Department of Romance Languages and Literatures and the College
Victoria Saramago’s research covers 20th- and 21st-century Brazilian literature within a Latin American framework. She works in the intersection of ecocriticism and fiction theory, and is interested in theoretical approaches to the representation of forest and rural areas in Latin American fiction. In her current book-length project, she is exploring a material dimension of mimesis in mid-20th-century Latin American regionalism. She is also interested in theoretical approaches to fictional, autobiographical, and autofictional writings, and transatlantic uses of the term sertão (roughly translated as backlands) in Lusophone cultures.
Saramago is the author of O Duplo do Pai: o filho e a ficção de Cristovão Tezza and “Ecos de piedras y ecos de palabras: los espacios de Pedro Páramo,” in Pedro Páramo: 60 años, edited by Víctor Jiménez. Her essay “Sertão Dentro: The Backlands in Early Modern Portuguese Writings” was first published in 2014 in Portuguese Literary and Cultural Studies and a Portuguese version will be forthcoming as a book chapter.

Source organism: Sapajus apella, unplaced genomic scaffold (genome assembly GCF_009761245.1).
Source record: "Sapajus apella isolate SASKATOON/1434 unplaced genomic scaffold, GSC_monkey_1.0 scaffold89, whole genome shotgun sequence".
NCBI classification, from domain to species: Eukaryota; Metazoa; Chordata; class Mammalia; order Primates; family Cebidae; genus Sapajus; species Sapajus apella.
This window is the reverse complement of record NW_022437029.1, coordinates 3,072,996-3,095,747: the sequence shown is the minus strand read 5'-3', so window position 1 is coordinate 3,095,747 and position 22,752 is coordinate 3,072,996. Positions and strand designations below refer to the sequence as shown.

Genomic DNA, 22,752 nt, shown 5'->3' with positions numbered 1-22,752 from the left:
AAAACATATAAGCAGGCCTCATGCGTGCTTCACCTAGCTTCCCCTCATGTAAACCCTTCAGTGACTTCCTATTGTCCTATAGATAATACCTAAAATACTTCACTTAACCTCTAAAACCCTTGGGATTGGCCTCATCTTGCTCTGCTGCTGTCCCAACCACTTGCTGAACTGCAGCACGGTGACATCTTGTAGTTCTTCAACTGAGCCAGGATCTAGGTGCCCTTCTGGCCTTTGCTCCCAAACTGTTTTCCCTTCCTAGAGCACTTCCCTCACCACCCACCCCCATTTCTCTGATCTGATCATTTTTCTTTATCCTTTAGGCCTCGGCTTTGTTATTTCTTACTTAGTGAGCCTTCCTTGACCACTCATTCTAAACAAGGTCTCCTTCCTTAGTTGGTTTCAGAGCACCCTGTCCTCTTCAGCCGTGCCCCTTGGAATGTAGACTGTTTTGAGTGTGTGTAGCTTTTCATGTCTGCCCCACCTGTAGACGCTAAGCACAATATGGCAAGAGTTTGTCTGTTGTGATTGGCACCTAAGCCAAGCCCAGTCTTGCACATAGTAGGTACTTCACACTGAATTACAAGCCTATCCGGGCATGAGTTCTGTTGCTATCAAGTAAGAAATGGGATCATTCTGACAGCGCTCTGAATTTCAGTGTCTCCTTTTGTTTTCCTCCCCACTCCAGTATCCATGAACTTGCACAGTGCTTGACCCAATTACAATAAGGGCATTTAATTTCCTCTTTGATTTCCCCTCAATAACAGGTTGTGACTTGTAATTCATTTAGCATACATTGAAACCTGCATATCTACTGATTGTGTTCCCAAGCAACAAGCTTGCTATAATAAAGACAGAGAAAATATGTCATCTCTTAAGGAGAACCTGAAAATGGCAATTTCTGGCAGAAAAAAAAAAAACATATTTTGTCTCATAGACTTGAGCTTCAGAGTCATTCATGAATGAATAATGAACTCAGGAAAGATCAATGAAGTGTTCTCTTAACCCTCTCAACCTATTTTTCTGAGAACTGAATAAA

Saramago was awarded a PhD in Iberian and Latin American studies from Stanford University, as well as a BA and MA from the Universidade do Estado do Rio de Janeiro.